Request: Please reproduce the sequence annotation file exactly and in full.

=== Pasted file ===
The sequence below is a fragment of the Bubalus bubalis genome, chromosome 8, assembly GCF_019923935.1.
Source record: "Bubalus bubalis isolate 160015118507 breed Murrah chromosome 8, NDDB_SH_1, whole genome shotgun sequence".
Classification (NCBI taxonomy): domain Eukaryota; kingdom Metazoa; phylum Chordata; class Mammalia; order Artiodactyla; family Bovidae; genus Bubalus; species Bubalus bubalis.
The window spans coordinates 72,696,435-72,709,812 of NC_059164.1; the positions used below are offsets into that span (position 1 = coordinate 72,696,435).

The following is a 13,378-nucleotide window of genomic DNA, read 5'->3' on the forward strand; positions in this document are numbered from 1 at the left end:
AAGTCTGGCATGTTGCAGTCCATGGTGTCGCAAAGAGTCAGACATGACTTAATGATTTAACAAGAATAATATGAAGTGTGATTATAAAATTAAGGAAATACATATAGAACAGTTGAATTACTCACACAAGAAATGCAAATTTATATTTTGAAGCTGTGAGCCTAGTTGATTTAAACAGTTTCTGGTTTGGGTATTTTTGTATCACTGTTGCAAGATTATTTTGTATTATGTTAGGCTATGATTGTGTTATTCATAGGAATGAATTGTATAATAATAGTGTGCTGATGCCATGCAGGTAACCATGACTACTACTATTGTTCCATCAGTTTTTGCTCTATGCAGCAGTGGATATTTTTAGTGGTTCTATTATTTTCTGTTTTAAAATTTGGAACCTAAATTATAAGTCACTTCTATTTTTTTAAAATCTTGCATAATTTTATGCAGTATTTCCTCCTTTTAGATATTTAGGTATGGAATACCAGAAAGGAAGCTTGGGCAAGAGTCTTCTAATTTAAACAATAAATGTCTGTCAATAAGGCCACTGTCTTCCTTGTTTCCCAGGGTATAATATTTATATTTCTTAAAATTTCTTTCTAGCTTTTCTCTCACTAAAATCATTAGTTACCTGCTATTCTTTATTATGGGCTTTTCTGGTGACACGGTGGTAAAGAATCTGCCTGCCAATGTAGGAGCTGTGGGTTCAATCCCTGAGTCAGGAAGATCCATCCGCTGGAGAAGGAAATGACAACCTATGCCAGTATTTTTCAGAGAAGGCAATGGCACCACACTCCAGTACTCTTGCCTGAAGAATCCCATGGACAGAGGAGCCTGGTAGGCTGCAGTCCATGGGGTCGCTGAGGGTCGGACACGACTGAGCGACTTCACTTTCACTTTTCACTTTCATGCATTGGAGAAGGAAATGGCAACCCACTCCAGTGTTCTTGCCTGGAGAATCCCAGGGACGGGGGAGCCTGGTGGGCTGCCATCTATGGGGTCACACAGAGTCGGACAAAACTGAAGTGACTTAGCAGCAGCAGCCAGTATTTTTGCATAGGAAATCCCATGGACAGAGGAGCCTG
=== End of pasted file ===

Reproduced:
The sequence below is a fragment of the Bubalus bubalis genome, chromosome 8, assembly GCF_019923935.1.
Source record: "Bubalus bubalis isolate 160015118507 breed Murrah chromosome 8, NDDB_SH_1, whole genome shotgun sequence".
Classification (NCBI taxonomy): domain Eukaryota; kingdom Metazoa; phylum Chordata; class Mammalia; order Artiodactyla; family Bovidae; genus Bubalus; species Bubalus bubalis.
The window spans coordinates 72,696,435-72,709,812 of NC_059164.1; the positions used below are offsets into that span (position 1 = coordinate 72,696,435).

The following is a 13,378-nucleotide window of genomic DNA, read 5'->3' on the forward strand; positions in this document are numbered from 1 at the left end:
AAGTCTGGCATGTTGCAGTCCATGGTGTCGCAAAGAGTCAGACATGACTTAATGATTTAACAAGAATAATATGAAGTGTGATTATAAAATTAAGGAAATACATATAGAACAGTTGAATTACTCACACAAGAAATGCAAATTTATATTTTGAAGCTGTGAGCCTAGTTGATTTAAACAGTTTCTGGTTTGGGTATTTTTGTATCACTGTTGCAAGATTATTTTGTATTATGTTAGGCTATGATTGTGTTATTCATAGGAATGAATTGTATAATAATAGTGTGCTGATGCCATGCAGGTAACCATGACTACTACTATTGTTCCATCAGTTTTTGCTCTATGCAGCAGTGGATATTTTTAGTGGTTCTATTATTTTCTGTTTTAAAATTTGGAACCTAAATTATAAGTCACTTCTATTTTTTTAAAATCTTGCATAATTTTATGCAGTATTTCCTCCTTTTAGATATTTAGGTATGGAATACCAGAAAGGAAGCTTGGGCAAGAGTCTTCTAATTTAAACAATAAATGTCTGTCAATAAGGCCACTGTCTTCCTTGTTTCCCAGGGTATAATATTTATATTTCTTAAAATTTCTTTCTAGCTTTTCTCTCACTAAAATCATTAGTTACCTGCTATTCTTTATTATGGGCTTTTCTGGTGACACGGTGGTAAAGAATCTGCCTGCCAATGTAGGAGCTGTGGGTTCAATCCCTGAGTCAGGAAGATCCATCCGCTGGAGAAGGAAATGACAACCTATGCCAGTATTTTTCAGAGAAGGCAATGGCACCACACTCCAGTACTCTTGCCTGAAGAATCCCATGGACAGAGGAGCCTGGTAGGCTGCAGTCCATGGGGTCGCTGAGGGTCGGACACGACTGAGCGACTTCACTTTCACTTTTCACTTTCATGCATTGGAGAAGGAAATGGCAACCCACTCCAGTGTTCTTGCCTGGAGAATCCCAGGGACGGGGGAGCCTGGTGGGCTGCCATCTATGGGGTCACACAGAGTCGGACAAAACTGAAGTGACTTAGCAGCAGCAGCCAGTATTTTTGCATAGGAAATCCCATGGACAGAGGAGCCTG